On Louisiana Eats! NOLA food icon Poppy Tooker takes us into Louisiana's wide open fields, deep waters, bustling markets, and busy kitchens. Poppy's people are carrying on the traditions of Louisiana's wholly local but universally celebrated food, from farm to table, and sometimes barroom! Poppy roams the State to find the folks whose inspiration and innovation are taking the abundant wealth of Louisiana's food culture into the future. Let's eat!
As we reach the end of 2015, we're taking a look back at the triumphs and tragedies of the year past. 2015 was a big year for Louisiana Eats! This June, we celebrated our fifth anniversary on the air, with listeners and friends including the NPR affiliates WWNO, WRKF, KRVS and Red River Radio. We found ourselves traveling across the state, the country and the world, covering topics ranging from substance abuse in the service industry, revelry and tradition at the annual Blackpot Festival in Lafayette, ghosts in the attic at Tujague's Restaurant, seafood innovation on the Gulf Coast and the domestic slave trade in America.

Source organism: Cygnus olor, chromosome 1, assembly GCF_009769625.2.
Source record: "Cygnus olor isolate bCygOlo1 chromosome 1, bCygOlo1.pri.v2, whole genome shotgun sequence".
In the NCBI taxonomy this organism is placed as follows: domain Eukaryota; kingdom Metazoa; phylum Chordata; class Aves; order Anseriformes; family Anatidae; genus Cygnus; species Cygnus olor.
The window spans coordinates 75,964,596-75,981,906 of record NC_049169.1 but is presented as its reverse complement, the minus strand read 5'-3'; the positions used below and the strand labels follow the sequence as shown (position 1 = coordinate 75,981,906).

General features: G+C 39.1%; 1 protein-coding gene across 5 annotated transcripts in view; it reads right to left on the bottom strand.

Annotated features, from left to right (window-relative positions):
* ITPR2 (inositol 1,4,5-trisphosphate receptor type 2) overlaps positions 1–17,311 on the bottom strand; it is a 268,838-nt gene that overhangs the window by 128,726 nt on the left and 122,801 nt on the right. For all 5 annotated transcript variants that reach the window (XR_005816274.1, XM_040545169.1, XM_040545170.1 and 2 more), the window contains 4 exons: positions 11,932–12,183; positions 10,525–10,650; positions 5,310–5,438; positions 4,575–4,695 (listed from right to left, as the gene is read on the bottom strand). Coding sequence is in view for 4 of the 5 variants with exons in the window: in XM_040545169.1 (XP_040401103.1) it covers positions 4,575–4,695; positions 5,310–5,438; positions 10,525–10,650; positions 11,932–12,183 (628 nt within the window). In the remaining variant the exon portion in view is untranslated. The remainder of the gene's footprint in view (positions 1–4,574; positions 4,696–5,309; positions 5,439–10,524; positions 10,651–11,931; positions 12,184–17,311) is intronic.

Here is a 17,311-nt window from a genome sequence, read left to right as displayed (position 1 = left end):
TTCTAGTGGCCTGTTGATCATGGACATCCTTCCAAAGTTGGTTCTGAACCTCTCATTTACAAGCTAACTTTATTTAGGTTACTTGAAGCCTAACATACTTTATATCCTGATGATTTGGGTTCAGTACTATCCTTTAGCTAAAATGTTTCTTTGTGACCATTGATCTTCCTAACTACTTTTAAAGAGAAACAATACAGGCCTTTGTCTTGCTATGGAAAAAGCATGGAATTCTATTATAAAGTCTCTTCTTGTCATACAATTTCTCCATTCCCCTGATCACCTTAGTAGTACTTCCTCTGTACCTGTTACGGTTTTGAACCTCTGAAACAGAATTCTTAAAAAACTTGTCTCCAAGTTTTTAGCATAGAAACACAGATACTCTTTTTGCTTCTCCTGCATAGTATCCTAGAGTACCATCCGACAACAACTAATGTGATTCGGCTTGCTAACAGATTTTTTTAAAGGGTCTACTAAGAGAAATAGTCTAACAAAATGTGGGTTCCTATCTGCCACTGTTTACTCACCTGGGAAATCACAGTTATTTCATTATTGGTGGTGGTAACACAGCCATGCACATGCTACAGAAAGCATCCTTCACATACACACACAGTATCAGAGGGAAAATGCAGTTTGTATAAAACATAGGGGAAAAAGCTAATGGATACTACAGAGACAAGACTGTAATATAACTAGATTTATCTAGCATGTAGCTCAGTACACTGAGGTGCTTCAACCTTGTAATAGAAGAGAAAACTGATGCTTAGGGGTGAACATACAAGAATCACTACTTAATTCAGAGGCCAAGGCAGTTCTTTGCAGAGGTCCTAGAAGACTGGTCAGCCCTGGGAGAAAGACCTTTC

Sadly, 2015 also came with the loss of good friends and mentors. Mildred Covert, who taught the world how to cook Creole and Cajun while keeping Kosher, left us in the spring. In the fall, we lost the man who taught the world to love the food of South Louisiana, Chef Paul Prudhomme.
In this week's show, we look back on the life of Chef Prudhomme through the lens of two people whose lives have been positively impacted by him and his late wife, Kay Hinrichs Prudhomme. We hear from Sandy Hanson, who was at K-Paul's the day they opened their doors in 1979, and from her brother-in-law, Chef Frank Brigtsen, who credits his culinary successes to his friend and mentor — the man he simply calls chef.
Then, we revisit an old interview with Kosher Creole Cajun cooking maven Midred Covert, and celebrate Antoine's amazing 175 years — a landmark occasion they marked in 2015.
It's time for auld lang syne, on this week's Louisiana Eats!